Gaps and future directions
Most of the public debate and scholarly work on misinformation and hate propaganda focuses on the veracity and civility of individual posts, tweets, and other utterances, examining how toxic messages can be identified and then subject to legal prosecution, administrative orders, removal by media and platforms, correction by fact-checkers, and other interventions. Such research and policy interventions implicitly apply a ‘toxic bullet’ model of hate propaganda, even as every introductory media effects course debunks the ‘magic bullet’ theory of persuasion. A policy and research agenda informed by decades of hate research would instead recognise hate campaigns as layered, distributed, and strategic (George 2017).
First, they are layered in the sense that they are composed of multiple messages, motifs, and narratives delivered over years or even centuries. The vast majority of these are not problematic in isolation and may even have been put to positive, prosocial use. Patriotic narratives, for example, can inspire great acts of self-sacrifice as well as war crimes. In some of the examples cited earlier, the skill of the hate propagandist lies in the creative combination of a community’s treasured repertoire of stories and symbols, together with carefully curated news from the recent past, topped off with more pointed observations about current events. To believe that social media moderators and algorithms checking for inappropriate language and fake news can make much difference is to grossly underestimate how the most pernicious hate campaigns actually work.
Second, the work is distributed, with a movement-style division of labour. Different actors take responsibility for the campaign’s different layers. While fringe organisations have no compunctions about using flagrantly racist language, national leaders tend to rely on dog whistles. Or they confine themselves to grand themes like ‘India Shining’ or ‘Make America Great Again’ to help promote an essentialised in-group identity without spelling out their exclusionary intent. The most emphatic statements of Modi and Trump are delivered in silence: by refusing to condemn allies guilty of hate speech and hate crimes, they express their sympathies unequivocally. Think tanks and outward-facing websites try to sound reasonable in order to attract converts (Meddaugh & Kay 2009). Their efforts also help members who need to rationalise their prejudice. Norwegian white supremacist Anders Behring Breivik, who killed 77 in a shooting spree in 2011, cited American ideologue Robert Spencer and his Jihad Watch blog 162 times in his manifesto.
Third, the most sophisticated hate propaganda is strategic: the communication is designed to achieve goals that go deeper than its superficial intent. In many cases, the strategy factors in the likelihood of pushback. Taking a leaf from how progressive civil disobedience campaigners make censorship backfire (Jansen & Martin 2003), hate groups turn legal and regulatory obstacles into opportunities for generating sympathy and mobilising support. For example, campaigners who purchased advertising space in American metro systems for anti-Muslim billboards expected to be censored; they could then mount First Amendment challenges that would generate news coverage (George 2016b). When white supremacists adopted Pepe the Frog as an icon, it was added to the Anti-Defamation League’s database of online hate symbols and deplored by media and politicians, but the reaction was built into the campaign’s design as ‘a prank with a big attention payoff’ (Daniels 2018, 64; Phillips 2018). In Europe, attempts by governments and internet platforms to rein in anti-immigrant hate speech have been exploited by nativists as evidence that establishment institutions obsessed with multiculturalism and political correctness are silencing people’s grievances — hence, the need to support the far right (Nortio et al. 2020; van Noorloos 2014).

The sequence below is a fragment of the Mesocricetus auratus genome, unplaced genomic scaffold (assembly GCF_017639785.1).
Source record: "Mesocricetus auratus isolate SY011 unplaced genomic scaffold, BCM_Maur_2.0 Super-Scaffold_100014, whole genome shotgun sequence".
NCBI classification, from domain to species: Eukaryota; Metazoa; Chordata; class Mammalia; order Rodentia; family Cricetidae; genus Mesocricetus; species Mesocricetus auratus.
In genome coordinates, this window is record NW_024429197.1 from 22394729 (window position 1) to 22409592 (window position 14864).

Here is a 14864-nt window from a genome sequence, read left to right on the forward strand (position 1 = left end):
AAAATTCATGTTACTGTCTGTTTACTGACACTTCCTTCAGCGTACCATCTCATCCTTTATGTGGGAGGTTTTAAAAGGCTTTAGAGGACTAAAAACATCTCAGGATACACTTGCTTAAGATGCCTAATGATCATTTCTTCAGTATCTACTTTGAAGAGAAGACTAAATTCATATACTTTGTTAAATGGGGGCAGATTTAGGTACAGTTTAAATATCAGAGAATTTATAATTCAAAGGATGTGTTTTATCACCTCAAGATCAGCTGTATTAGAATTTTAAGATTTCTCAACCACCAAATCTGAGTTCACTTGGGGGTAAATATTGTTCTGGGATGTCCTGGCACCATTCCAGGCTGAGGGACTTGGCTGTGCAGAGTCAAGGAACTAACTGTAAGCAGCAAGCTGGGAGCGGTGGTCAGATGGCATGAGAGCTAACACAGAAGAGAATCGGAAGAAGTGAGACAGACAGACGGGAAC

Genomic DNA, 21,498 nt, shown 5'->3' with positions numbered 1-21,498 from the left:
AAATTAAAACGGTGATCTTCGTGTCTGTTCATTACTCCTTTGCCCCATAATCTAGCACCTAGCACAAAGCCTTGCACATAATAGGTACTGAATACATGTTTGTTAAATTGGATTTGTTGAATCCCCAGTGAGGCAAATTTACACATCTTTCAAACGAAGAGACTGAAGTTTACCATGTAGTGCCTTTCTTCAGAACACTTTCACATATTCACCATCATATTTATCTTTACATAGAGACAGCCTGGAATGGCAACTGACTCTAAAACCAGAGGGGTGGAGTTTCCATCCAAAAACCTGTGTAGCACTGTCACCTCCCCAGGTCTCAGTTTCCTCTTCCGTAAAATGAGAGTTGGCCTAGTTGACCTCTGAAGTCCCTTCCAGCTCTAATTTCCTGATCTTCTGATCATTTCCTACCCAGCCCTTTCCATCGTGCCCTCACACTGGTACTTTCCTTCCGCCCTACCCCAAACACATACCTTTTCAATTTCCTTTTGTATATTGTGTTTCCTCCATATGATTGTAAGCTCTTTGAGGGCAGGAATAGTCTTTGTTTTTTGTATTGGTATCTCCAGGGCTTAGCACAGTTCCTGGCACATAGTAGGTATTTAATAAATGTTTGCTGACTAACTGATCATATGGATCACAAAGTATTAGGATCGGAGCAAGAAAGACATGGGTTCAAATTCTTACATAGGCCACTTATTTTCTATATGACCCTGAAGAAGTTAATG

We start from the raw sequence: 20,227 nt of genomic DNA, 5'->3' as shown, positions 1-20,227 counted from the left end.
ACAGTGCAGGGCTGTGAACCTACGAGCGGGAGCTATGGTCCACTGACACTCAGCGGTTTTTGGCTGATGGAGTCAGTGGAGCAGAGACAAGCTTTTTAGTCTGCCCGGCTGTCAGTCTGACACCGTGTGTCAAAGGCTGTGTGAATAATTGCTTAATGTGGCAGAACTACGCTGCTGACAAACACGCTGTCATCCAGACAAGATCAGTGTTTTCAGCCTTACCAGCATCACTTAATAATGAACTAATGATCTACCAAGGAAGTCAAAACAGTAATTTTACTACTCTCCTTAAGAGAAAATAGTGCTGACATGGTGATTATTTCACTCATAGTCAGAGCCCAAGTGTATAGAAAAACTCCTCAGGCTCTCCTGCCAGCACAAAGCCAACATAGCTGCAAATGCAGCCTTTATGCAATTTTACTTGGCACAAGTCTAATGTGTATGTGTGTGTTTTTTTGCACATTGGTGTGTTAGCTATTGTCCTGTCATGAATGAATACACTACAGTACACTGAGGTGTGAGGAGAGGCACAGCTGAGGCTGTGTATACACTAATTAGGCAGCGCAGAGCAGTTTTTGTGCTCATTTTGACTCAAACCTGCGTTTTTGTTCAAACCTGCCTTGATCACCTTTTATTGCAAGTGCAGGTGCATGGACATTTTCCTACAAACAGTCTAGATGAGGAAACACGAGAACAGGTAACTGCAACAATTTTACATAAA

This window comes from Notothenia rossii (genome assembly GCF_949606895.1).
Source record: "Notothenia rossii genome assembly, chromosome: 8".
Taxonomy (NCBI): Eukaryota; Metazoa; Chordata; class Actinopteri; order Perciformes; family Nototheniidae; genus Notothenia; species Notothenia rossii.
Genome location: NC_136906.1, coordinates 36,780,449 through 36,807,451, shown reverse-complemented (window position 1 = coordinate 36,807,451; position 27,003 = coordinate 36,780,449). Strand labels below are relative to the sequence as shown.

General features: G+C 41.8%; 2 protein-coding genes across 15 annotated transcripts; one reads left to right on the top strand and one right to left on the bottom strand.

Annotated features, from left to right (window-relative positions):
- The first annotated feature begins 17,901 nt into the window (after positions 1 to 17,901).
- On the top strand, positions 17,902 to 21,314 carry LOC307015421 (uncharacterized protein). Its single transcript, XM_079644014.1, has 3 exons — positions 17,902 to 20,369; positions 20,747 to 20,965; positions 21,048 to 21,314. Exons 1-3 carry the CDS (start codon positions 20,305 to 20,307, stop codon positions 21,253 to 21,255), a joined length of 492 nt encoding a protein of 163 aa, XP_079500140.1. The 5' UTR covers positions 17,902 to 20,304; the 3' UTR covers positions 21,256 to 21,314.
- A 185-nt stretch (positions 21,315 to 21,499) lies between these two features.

Hate studies have benefited from the recent surge in scholarly interest in Western democracies’ problems with misinformation and populism. But this is a mixed blessing. It trains the spotlight on a limited number of narrow, message-centric questions, such as what social media companies can do about ‘fake news’. Shifting the focus to actor-centric questions would be more revealing of the ingenuity with which hate campaigns are rolled out. Also lacking are demand-side investigations to understand why people are susceptible to hate appeals in the first place and why these seem to be growing. Communication studies as a field is well positioned to investigate the symptoms of this trend. But it should also take an interest in underlying causes. Beneath the surge in intolerance and hate may be resentments arising from the exhaustion of the modern idea of progress, with its deep injustices and inequalities. The claims of populist leaders that they possess humane answers to their societies’ problems is the mother of all disinformation campaigns. But until those who care about questions of justice and equality emerge with better answers themselves, we can expect hate propaganda to continue figuring prominently throughout the world.